Prospect event: On 17th September, Martin Wolf, described in the current issue of Prospect by the economist Kenneth Rogoff as “the world’s premier financial journalist,” will be visiting our London offices to talk about his new book, “The Shifts and the Shocks: What We’ve Learned—And Have Still to Learn—From the Financial Crisis”. To book tickets, click here.
In this brief extract from the conclusion to the book, Wolf assesses the political, as well as economic, damage caused by financial crises. Perhaps the most “insidious” legacy of the crash of 2008, Wolf argues, is a crisis of democratic legitimacy that breeds “outraged populism, on both the left and the right.” Recovering from the massive shock administered to the global financial system six years ago requires more than restoring western economies to growth. Political leaders need to learn the lessons of 2008 and act on them. If they don’t, Wolf concludes, “next time a big crisis arrives even our open world economy could end in the fire.”
Financial crises do more than impose huge costs: they have bigger and more insidious effects. Inevitably, such crises help undermine belief that a globalising economy is of benefit to the vast majority of people. They make people anxious and angry and rightly so. Angry and anxious people are not open to the world. They want to hide in their caves, together with similarly angry people.
Equally inevitably, crises undermine confidence in the elites. In democratic societies, a tacit bargain exists between elites and the rest of society. The latter say to the former: we will accept your power, prestige and prosperity, but only if we prosper too. A huge crisis dissolves that bargain.
Here then are three huge failures of the western elites.
First, the economic, financial, intellectual and political elites misunderstood the consequences of headlong financial liberalisation. Lulled by fantasies of self-stabilising financial markets, they not only permitted but encouraged a huge and, for the financial sector, profitable bet on debt. The policy-making elite failed to appreciate the risks of a systemic breakdown. The financial elite was discredited by both its behaviour and its need to be rescued. The intellectual elite was discredited by its failure to anticipate a crisis or agree on what to do after it had struck. The political elite was discredited by their willingness to finance the rescue, however essential it was.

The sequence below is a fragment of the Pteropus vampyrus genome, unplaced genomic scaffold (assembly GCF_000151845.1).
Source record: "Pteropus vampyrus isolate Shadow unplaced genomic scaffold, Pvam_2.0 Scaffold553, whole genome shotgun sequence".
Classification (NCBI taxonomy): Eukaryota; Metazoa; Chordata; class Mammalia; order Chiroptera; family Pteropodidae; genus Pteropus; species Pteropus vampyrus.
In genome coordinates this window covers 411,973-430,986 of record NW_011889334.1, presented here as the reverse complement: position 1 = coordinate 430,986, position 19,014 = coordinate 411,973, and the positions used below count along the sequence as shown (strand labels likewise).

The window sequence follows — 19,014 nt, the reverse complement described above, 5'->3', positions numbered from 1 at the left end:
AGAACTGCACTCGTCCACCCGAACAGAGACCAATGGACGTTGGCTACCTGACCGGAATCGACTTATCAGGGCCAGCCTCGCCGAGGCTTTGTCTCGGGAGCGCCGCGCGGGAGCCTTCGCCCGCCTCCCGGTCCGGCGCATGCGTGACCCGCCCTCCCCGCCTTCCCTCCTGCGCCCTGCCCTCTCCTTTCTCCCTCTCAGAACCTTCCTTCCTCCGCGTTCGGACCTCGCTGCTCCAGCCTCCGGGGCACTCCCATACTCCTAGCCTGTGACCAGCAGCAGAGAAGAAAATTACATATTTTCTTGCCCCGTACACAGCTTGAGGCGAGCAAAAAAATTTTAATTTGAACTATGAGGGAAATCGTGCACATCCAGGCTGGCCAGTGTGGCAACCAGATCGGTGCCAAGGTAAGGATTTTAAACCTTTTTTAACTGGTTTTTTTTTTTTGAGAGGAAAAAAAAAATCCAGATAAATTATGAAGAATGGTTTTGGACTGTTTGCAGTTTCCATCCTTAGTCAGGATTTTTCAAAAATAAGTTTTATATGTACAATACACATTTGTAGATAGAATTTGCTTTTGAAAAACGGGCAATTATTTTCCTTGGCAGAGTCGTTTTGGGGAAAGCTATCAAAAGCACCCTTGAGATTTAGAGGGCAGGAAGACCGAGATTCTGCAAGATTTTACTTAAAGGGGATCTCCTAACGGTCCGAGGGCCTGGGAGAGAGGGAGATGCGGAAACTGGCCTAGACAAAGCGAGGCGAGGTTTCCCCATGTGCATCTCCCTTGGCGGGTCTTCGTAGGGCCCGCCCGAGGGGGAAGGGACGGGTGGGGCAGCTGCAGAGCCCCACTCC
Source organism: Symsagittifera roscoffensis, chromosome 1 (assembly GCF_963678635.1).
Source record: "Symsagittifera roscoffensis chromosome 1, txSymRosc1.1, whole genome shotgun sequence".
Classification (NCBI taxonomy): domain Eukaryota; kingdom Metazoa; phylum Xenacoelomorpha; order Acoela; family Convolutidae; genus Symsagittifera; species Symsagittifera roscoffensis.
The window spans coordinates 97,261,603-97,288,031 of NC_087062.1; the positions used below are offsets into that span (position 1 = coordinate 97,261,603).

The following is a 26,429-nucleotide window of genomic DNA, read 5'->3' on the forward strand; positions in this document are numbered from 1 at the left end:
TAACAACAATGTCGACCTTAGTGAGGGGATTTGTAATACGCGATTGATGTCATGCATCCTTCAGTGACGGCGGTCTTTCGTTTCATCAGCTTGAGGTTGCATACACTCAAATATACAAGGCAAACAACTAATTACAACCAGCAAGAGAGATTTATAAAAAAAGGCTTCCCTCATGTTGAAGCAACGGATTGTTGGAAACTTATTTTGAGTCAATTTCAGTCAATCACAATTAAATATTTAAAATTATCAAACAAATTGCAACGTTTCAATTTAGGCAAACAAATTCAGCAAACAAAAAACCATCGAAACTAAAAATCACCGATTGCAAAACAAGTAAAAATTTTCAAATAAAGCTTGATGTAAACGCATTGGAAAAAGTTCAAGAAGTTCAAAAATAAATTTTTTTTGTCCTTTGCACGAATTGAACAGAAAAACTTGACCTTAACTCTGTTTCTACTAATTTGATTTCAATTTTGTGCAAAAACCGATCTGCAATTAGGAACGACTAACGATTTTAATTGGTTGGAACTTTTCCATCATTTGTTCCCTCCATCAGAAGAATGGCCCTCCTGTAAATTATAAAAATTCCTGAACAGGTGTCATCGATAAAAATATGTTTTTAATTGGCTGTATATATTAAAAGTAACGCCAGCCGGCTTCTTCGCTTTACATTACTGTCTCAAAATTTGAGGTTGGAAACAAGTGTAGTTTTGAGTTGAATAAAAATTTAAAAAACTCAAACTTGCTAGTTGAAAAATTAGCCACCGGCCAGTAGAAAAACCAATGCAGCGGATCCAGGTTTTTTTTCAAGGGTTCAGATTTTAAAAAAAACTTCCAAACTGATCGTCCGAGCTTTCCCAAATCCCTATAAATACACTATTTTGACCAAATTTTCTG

Second, the past three decades have seen the emergence of a globalised economic and financial elite that has become ever more detached from the countries that produced them. In the process, the glue that binds democracy—the notion of citizenship—has weakened. The narrow distribution of the gains of economic growth risks exacerbating this development.
Third, in creating the euro, the Europeans took their project beyond the mundane into something far more important. The economic troubles of crisis-hit economies are evident: huge recessions, extraordinarily high unemployment, mass emigration and heavy debt overhangs. The constitutional disorder that has resulted remains insufficiently emphasised. Within the eurozone, power is now concentrated in the hands of the governments of the creditor countries, principally Germany, and a trio of unelected bureaucracies—the European Commission, the European Central Bank and the International Monetary Fund. The peoples of adversely affected countries have no influence upon them. The politicians notionally accountable to them are powerless.
The loss of confidence in the competence and probity of elites inevitably reduces trust in democratic legitimacy and creates outraged populism, on both the left and the right. Yet willingness to accept shared sacrifice is likely to be still more important in the years ahead than it was before the crisis. The economies of the western world are poorer than they imagined ten years ago. They must look forward to a long period of retrenchment. Making that both be and appear fair matters.
Every effort must be made to restore economies to growth. Every effort must be made, too, to ensure that a similar crisis will not recur without eliminating those aspects of an open world economy and integrated finance that are of benefit. This will require more radicalism than most recognise. We must not only learn the lessons about how the world economy went awry. We must also act upon them. If we do not, next time a big crisis arrives even our open world economy could end in the fire.
Martin Wolf’s “The Shifts and the Shocks” is published by Allen Lane (£25)